Continuing off of my last post about Sister Julie Beck's conference talk, Women Who Know, I'd like to talk a little bit more about why it is that so many women feel overwhelmed by what they view their roles as being as a woman in the church, and no I'm not blaming the men (entirely anyway).
Conner Boyack has a post right now that talks about the role of men in the family. After reading from an article by Brent Barlow, he says, Barlow notes several trends that are still (if not more so) applicable 35 years later. One such trend is the diminishing of the role of fatherhood in the family. A prime example of this situation is found in modern sitcoms that revolve around a family. Whether it be The Simpsons, Everybody Loves Raymond, Family Guy, or Home Improvement, the father is portrayed as a witless buffoon. He is just another one of the children that the wife/mother has to look after and care for. If women are viewing their husbands as an extra child to clean up after and care for, no wonder so many of us are feeling overburdened and under-appreciated.
I'm blessed to be one of six sisters-in-law in my husband's family. While this may not always be easy for our mother-in-law, it is wonderful for us to get together and share joys and frustrations (especially where many are the same), over Thanksgiving the we talked about the need to ask our husbands to watch the kids. I talked about it more with my parents recently and they have experienced something similar. Fathers, when they have an activity they want to take part in, have a much easier time going and participating. Mothers in similar situations either end up taking children with them, or asking fathers to watch the children, because it is assumed that the mother is the main caretaker. In the discussions with my sisters-in-law we one of us mentioned how her husbands first thoughts when planning anything revolve around his needs, and he's not doing that to be selfish, at least not intentionally, while her thoughts revolve around how the activity will affect the children.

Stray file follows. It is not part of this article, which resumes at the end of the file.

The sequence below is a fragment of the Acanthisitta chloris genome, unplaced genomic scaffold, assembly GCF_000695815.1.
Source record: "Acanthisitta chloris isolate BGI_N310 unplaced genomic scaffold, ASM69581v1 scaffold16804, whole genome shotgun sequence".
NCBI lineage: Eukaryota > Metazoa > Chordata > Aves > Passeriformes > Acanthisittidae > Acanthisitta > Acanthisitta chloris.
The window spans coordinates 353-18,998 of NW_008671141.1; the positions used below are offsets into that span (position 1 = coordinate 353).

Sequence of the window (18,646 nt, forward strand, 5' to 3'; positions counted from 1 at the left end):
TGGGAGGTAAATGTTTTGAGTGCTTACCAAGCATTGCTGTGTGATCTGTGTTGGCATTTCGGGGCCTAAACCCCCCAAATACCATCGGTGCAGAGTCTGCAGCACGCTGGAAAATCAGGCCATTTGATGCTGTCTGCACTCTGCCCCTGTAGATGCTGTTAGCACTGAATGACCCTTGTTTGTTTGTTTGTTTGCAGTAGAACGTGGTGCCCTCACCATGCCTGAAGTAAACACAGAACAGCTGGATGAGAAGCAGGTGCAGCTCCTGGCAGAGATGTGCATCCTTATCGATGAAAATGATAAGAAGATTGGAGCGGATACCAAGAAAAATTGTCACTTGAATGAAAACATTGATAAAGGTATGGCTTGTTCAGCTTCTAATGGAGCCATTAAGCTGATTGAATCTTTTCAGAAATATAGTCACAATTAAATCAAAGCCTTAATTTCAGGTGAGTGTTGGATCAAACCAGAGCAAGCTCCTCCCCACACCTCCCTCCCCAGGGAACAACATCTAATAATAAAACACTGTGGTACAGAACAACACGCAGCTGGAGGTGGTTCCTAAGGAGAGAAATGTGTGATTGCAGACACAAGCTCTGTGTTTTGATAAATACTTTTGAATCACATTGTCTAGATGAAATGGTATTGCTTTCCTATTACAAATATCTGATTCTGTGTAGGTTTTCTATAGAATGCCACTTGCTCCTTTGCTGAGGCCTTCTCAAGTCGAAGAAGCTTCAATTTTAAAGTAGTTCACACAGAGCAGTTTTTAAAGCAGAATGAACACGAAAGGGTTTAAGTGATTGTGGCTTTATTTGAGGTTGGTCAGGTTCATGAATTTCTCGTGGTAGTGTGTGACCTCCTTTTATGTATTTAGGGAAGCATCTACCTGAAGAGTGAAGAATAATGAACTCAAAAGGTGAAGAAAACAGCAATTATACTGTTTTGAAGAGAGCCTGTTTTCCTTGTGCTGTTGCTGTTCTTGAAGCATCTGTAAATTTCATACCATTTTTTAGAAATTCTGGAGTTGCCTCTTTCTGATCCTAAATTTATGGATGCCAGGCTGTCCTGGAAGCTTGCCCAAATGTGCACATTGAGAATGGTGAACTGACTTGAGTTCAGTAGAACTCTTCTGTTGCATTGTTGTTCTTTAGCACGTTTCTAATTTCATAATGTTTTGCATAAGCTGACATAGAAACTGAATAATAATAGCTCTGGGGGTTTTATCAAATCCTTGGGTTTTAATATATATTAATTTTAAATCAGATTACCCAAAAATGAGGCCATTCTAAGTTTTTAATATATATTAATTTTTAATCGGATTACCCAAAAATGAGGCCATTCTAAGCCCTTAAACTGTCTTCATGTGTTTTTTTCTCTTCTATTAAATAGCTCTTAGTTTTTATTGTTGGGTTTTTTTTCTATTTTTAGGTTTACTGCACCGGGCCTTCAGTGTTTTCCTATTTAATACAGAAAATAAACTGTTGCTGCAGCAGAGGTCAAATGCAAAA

How do we get to where we are truly equal partners? Equal doesn't mean that we do all the same things. Connor quotes Elder Oaks saying, "The family proclamation gives this beautiful explanation of the relationship between a husband and a wife: While they have separate responsibilities, “in these sacred responsibilities, fathers and mothers are obligated to help one another as equal partners". I think equality means that we recognize each other as having equal worth and value in our separate responsibilities (and by separate responsibilities I am referring to however a couple has worked things out for themselves).
I truly don't mean to male bash. I have a wonderful husband who does so much to make my life easier. I think, most of the time, we have things right. We're partners working together trying to get through life as easily and happily as possible. I do think that men and women need to be careful and make sure they are sharing the burdens and the joys that come along with raising a family in the church.